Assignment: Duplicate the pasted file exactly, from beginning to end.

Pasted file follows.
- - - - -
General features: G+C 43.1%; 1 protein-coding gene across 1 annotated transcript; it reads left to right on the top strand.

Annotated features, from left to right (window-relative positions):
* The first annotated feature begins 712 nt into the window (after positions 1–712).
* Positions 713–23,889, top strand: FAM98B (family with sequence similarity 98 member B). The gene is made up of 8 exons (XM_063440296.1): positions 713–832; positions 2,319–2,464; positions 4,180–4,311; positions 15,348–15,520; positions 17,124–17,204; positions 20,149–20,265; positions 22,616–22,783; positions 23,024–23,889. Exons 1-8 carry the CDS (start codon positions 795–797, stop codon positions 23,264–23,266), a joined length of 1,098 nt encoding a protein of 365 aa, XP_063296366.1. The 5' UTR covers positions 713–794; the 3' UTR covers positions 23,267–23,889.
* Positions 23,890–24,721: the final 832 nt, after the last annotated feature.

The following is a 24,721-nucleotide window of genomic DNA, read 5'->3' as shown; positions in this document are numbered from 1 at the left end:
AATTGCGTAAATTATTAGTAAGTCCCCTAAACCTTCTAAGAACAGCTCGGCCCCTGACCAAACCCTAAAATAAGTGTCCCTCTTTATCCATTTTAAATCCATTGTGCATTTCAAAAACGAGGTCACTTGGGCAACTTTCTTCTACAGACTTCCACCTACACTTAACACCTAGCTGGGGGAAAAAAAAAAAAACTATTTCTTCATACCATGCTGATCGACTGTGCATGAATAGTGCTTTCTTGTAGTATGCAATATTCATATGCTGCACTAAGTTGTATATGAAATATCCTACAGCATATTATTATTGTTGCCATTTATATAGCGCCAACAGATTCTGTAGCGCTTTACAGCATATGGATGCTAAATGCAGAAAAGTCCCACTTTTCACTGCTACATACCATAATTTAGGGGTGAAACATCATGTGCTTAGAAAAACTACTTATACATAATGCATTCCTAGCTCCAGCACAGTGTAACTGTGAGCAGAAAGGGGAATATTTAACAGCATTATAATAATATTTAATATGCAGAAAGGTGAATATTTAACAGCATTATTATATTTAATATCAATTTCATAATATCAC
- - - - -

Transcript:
General features: G+C 43.1%; 1 protein-coding gene across 1 annotated transcript; it reads left to right on the top strand.

Annotated features, from left to right (window-relative positions):
* The first annotated feature begins 712 nt into the window (after positions 1–712).
* Positions 713–23,889, top strand: FAM98B (family with sequence similarity 98 member B). The gene is made up of 8 exons (XM_063440296.1): positions 713–832; positions 2,319–2,464; positions 4,180–4,311; positions 15,348–15,520; positions 17,124–17,204; positions 20,149–20,265; positions 22,616–22,783; positions 23,024–23,889. Exons 1-8 carry the CDS (start codon positions 795–797, stop codon positions 23,264–23,266), a joined length of 1,098 nt encoding a protein of 365 aa, XP_063296366.1. The 5' UTR covers positions 713–794; the 3' UTR covers positions 23,267–23,889.
* Positions 23,890–24,721: the final 832 nt, after the last annotated feature.

The following is a 24,721-nucleotide window of genomic DNA, read 5'->3' as shown; positions in this document are numbered from 1 at the left end:
AATTGCGTAAATTATTAGTAAGTCCCCTAAACCTTCTAAGAACAGCTCGGCCCCTGACCAAACCCTAAAATAAGTGTCCCTCTTTATCCATTTTAAATCCATTGTGCATTTCAAAAACGAGGTCACTTGGGCAACTTTCTTCTACAGACTTCCACCTACACTTAACACCTAGCTGGGGGAAAAAAAAAAAAACTATTTCTTCATACCATGCTGATCGACTGTGCATGAATAGTGCTTTCTTGTAGTATGCAATATTCATATGCTGCACTAAGTTGTATATGAAATATCCTACAGCATATTATTATTGTTGCCATTTATATAGCGCCAACAGATTCTGTAGCGCTTTACAGCATATGGATGCTAAATGCAGAAAAGTCCCACTTTTCACTGCTACATACCATAATTTAGGGGTGAAACATCATGTGCTTAGAAAAACTACTTATACATAATGCATTCCTAGCTCCAGCACAGTGTAACTGTGAGCAGAAAGGGGAATATTTAACAGCATTATAATAATATTTAATATGCAGAAAGGTGAATATTTAACAGCATTATTATATTTAATATCAATTTCATAATATCAC